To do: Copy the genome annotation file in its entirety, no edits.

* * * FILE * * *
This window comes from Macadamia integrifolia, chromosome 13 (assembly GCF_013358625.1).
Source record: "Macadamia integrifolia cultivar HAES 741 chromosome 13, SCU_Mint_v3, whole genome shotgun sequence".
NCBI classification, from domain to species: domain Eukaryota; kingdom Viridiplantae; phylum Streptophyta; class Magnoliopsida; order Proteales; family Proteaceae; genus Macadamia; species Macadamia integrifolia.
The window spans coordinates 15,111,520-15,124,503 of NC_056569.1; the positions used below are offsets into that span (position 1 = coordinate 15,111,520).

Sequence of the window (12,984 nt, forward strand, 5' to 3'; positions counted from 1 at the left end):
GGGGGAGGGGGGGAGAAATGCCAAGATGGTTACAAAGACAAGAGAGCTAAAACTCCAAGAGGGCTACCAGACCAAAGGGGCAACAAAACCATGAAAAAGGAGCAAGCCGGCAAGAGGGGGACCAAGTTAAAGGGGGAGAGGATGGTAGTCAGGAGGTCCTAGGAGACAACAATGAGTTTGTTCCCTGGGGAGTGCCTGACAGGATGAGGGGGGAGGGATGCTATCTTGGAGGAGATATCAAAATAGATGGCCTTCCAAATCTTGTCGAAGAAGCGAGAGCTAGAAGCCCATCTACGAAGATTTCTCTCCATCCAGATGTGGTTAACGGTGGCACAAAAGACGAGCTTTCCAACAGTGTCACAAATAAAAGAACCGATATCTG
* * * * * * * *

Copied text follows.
This window comes from Macadamia integrifolia, chromosome 13 (assembly GCF_013358625.1).
Source record: "Macadamia integrifolia cultivar HAES 741 chromosome 13, SCU_Mint_v3, whole genome shotgun sequence".
NCBI classification, from domain to species: domain Eukaryota; kingdom Viridiplantae; phylum Streptophyta; class Magnoliopsida; order Proteales; family Proteaceae; genus Macadamia; species Macadamia integrifolia.
The window spans coordinates 15,111,520-15,124,503 of NC_056569.1; the positions used below are offsets into that span (position 1 = coordinate 15,111,520).

Sequence of the window (12,984 nt, forward strand, 5' to 3'; positions counted from 1 at the left end):
GGGGGAGGGGGGGAGAAATGCCAAGATGGTTACAAAGACAAGAGAGCTAAAACTCCAAGAGGGCTACCAGACCAAAGGGGCAACAAAACCATGAAAAAGGAGCAAGCCGGCAAGAGGGGGACCAAGTTAAAGGGGGAGAGGATGGTAGTCAGGAGGTCCTAGGAGACAACAATGAGTTTGTTCCCTGGGGAGTGCCTGACAGGATGAGGGGGGAGGGATGCTATCTTGGAGGAGATATCAAAATAGATGGCCTTCCAAATCTTGTCGAAGAAGCGAGAGCTAGAAGCCCATCTACGAAGATTTCTCTCCATCCAGATGTGGTTAACGGTGGCACAAAAGACGAGCTTTCCAACAGTGTCACAAATAAAAGAACCGATATCTG